Paralyzed Dog Care — Lessons I’ve Learned

Paralyzed Dog Care — Lessons I’ve Learned

—written by guest blogger Sharon Seltzer

 As Thanksgiving approaches, I’m taking time to remember the special gifts in my life.  While that sounds like a cliché, the most cherished time in my life was pretty unique because it was the five precious years I spent taking care of Sophie, my paralyzed dog.

Being the caretaker of a paraplegic dog was a demanding job that included hand feeding Sophie, constantly lifting her from one room to another and making sure she had four potty breaks every day. The experience was exhausting and rewarding and it taught me important life lessons that I wouldn’t have learned any other way.

Here is a glimpse of our life, what I learned from it and why I savor the memory.

The scariest day in my life was when my veterinarian told me that my 10 year-old dog was slowing becoming paralyzed in her hind legs. After months of tests and treatments I was left with the one diagnosis I didn’t want to hear. I went home feeling alone and wondering how I was going to take care of a paraplegic dog.

Like other pet owners in my situation I poured over every piece of information I could find on the Internet. All of them gave me little snips of information, but none gave me a complete look at what life would be like as the caretaker of a paralyzed dog. It took weeks for me to find all of the products I needed like a lifting harness, doggie diapers, sturdy boots and a pressurized bed. It took even more time to learn the techniques I needed to keep Sophie healthy. I taught myself how to express her bladder, prevent urinary tract infections and stop painful pressure sores. 

All of this research went on while I was trying my best to take care of my sick dog.

After six months, Sophie’s paralysis was complete. She didn’t have any feeling or movement from her waist to the bottom of her paws. She wasn’t going to get better, but she wasn’t getting any worse. The two of us were rooted in a new routine and life was good again. It was at that point that I started to see Sophie’s condition as a gift. Sophie and I had done a good job creating a “new normal” way of life.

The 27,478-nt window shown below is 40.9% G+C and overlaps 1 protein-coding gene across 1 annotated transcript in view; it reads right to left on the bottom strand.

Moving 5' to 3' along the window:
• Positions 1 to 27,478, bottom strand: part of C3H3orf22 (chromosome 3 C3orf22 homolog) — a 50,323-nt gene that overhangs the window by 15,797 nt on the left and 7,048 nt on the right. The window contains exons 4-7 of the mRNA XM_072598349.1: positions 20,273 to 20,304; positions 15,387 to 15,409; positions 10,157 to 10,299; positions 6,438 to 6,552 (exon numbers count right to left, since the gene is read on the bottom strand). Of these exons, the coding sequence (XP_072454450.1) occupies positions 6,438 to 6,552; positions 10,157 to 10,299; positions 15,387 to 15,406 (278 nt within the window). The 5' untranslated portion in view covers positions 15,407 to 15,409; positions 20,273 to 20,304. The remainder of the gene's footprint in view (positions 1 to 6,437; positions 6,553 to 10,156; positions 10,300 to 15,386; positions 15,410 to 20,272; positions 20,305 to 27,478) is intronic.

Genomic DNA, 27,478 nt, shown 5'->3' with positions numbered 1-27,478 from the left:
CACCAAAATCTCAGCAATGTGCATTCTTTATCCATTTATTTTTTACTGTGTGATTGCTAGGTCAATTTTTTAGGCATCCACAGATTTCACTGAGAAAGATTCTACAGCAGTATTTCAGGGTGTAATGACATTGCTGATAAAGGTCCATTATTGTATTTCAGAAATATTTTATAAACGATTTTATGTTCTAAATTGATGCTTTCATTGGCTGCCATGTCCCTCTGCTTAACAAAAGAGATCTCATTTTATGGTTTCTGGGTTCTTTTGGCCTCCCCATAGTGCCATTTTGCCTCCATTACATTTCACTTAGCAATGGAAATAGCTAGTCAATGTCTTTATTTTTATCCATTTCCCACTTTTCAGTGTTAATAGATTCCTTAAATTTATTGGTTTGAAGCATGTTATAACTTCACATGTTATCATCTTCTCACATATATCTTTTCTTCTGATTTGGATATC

During the five years I learned lots of life lessons from my paralyzed dog, but these are my two  favorites:

—Life will change.

—Don’t let that change keep you from recognizing a new opportunity. 

I learned these lessons by taking a fresh look at Sophie’s favorite activity. Before her illness Sophie loved to walk the 3-mile loop around our neighborhood. Every afternoon she and her two housemates, Shadow and Cody would run in circles until I put on their leashes and we headed out the door.  All three dogs would run with me until their pent up energy was gone and then they would spend the rest of the walk enjoying the scents left behind from other dogs.

When Sophie couldn’t walk anymore, I didn’t have the heart to take away one of her greatest joys. Instead, I rounded up Shadow and Cody every afternoon, put on their leashes and walked the loop with Sophie safely tucked inside a large doggie stroller. She still felt the wind in her face and all the glorious smells around her. She even made some new friends because so many neighbors stopped to talk to her.

The ultimate lesson I learned from my dog was to make sure that other pet parents never had the lonely and isolated feeling I experienced when Sophie was diagnosed. I started a website called Lessons From A Paralyzed Dog in Sophie’s memory. It’s a place that answers all of the questions pet owners have when they are facing the challenges of taking care of a dog or cat with neurological, orthopedic or spinal problems.

  This Thanksgiving I am grateful for the time I shared with my paralyzed dog. What are you thankful for?

—Sharon Seltzer is an animal writer and the CEO of “Lessons From A Paralyzed Dog.”  She is also the pet parent to pup Cody and two semi-feral cats; Spike and Tiger.  She was the proud mom to Sophie and Shadow and Sport who died in 2013 and 2014.

Sharon Seltzer  

Lessons From A Paralyzed Dog


Contributing Writer: American Animal Hospital Association Pets Matter